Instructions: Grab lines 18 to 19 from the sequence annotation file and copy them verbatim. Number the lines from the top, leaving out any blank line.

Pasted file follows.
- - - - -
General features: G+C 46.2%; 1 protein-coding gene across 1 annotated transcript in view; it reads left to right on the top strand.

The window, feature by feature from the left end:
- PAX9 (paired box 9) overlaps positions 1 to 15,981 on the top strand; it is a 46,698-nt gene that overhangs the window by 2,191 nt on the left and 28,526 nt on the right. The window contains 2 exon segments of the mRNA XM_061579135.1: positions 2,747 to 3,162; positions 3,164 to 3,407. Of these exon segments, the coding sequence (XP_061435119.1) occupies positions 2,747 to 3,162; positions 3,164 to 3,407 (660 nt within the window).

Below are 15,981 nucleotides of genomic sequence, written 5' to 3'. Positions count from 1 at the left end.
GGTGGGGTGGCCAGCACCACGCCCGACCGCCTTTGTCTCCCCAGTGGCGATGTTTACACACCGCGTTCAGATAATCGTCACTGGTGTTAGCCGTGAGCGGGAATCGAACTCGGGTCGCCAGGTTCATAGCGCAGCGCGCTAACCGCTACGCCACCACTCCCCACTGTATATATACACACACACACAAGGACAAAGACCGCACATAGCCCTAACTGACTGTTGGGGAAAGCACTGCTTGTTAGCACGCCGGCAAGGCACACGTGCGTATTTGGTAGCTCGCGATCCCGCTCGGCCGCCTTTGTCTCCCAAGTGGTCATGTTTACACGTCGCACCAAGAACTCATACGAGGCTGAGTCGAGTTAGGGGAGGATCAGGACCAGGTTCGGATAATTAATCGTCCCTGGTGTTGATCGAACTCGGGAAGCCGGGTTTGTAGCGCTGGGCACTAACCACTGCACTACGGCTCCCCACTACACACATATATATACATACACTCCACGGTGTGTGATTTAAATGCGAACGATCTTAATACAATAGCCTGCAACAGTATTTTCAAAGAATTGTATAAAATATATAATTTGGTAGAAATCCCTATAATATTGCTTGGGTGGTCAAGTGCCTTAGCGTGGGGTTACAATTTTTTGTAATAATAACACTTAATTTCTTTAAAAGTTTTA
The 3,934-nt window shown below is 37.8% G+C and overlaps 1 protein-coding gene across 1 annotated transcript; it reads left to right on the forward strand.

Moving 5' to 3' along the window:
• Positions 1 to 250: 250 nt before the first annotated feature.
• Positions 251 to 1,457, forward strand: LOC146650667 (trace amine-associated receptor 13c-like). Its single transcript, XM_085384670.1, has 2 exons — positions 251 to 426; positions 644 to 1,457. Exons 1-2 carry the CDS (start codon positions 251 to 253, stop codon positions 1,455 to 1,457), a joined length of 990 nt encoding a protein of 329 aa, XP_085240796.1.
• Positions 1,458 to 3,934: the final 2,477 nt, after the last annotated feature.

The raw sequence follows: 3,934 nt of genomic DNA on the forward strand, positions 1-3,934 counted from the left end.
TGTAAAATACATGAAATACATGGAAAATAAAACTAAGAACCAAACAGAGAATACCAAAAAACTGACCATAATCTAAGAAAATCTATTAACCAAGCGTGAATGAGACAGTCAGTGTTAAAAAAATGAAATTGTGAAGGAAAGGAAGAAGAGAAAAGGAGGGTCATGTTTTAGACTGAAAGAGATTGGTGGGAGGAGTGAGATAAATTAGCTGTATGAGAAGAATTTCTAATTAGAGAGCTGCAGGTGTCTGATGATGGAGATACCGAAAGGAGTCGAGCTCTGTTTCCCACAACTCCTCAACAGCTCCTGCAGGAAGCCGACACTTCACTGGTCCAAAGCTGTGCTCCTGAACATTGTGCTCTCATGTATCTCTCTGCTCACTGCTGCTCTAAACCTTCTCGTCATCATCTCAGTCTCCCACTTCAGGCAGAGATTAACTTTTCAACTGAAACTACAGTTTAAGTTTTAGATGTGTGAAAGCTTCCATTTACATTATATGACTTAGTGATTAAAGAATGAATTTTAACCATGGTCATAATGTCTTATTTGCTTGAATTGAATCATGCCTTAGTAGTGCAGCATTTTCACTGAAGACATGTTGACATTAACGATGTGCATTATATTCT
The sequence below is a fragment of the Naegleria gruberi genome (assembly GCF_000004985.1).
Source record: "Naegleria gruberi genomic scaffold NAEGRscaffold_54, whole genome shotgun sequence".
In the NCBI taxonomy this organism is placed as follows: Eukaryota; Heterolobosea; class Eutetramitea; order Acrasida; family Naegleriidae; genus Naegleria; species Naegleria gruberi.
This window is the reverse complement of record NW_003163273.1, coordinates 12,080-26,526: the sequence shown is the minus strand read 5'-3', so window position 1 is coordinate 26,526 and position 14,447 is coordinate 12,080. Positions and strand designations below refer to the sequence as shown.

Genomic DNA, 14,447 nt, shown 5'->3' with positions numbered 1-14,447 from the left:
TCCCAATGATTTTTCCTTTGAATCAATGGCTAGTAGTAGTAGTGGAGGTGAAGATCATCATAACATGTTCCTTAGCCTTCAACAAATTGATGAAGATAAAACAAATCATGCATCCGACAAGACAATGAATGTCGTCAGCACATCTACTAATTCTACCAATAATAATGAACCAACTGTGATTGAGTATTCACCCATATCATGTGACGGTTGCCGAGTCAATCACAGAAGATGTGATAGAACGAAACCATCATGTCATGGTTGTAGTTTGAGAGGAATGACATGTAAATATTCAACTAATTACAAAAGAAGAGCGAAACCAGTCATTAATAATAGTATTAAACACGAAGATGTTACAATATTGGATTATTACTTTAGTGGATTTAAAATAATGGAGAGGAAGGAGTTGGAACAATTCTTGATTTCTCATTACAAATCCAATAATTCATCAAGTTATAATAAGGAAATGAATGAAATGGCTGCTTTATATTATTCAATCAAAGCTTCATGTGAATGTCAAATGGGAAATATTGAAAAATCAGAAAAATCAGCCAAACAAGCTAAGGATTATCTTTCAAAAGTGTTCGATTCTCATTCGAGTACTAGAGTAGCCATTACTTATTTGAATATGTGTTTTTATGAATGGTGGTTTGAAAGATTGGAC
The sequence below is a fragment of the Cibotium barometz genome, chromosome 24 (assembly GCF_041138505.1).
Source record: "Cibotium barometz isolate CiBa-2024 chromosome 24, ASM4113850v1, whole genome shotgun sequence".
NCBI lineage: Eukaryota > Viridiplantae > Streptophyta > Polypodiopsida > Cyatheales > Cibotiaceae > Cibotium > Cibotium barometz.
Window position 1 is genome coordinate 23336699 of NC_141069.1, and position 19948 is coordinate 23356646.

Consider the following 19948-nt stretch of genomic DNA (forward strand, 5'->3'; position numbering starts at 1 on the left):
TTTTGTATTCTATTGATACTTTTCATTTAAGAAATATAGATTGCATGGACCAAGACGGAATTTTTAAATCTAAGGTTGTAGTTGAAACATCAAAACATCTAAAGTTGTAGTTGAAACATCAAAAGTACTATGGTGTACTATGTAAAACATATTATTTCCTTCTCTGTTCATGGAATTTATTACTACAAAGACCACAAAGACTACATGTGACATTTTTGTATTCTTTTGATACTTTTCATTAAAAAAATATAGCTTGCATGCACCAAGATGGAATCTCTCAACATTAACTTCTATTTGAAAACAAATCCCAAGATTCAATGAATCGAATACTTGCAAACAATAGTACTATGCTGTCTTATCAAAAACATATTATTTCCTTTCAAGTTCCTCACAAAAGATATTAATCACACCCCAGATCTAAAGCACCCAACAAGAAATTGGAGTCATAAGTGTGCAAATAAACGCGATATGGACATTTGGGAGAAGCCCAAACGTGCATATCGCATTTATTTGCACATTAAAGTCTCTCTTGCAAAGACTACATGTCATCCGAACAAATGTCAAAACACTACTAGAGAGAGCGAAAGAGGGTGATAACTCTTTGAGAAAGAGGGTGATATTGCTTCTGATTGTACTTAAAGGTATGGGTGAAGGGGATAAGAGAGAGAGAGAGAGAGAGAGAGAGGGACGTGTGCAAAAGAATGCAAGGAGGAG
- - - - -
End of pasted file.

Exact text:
TCCCAATGATTTTTCCTTTGAATCAATGGCTAGTAGTAGTAGTGGAGGTGAAGATCATCATAACATGTTCCTTAGCCTTCAACAAATTGATGAAGATAAAACAAATCATGCATCCGACAAGACAATGAATGTCGTCAGCACATCTACTAATTCTACCAATAATAATGAACCAACTGTGATTGAGTATTCACCCATATCATGTGACGGTTGCCGAGTCAATCACAGAAGATGTGATAGAACGAAACCATCATGTCATGGTTGTAGTTTGAGAGGAATGACATGTAAATATTCAACTAATTACAAAAGAAGAGCGAAACCAGTCATTAATAATAGTATTAAACACGAAGATGTTACAATATTGGATTATTACTTTAGTGGATTTAAAATAATGGAGAGGAAGGAGTTGGAACAATTCTTGATTTCTCATTACAAATCCAATAATTCATCAAGTTATAATAAGGAAATGAATGAAATGGCTGCTTTATATTATTCAATCAAAGCTTCATGTGAATGTCAAATGGGAAATATTGAAAAATCAGAAAAATCAGCCAAACAAGCTAAGGATTATCTTTCAAAAGTGTTCGATTCTCATTCGAGTACTAGAGTAGCCATTACTTATTTGAATATGTGTTTTTATGAATGGTGGTTTGAAAGATTGGAC
The sequence below is a fragment of the Cibotium barometz genome, chromosome 24 (assembly GCF_041138505.1).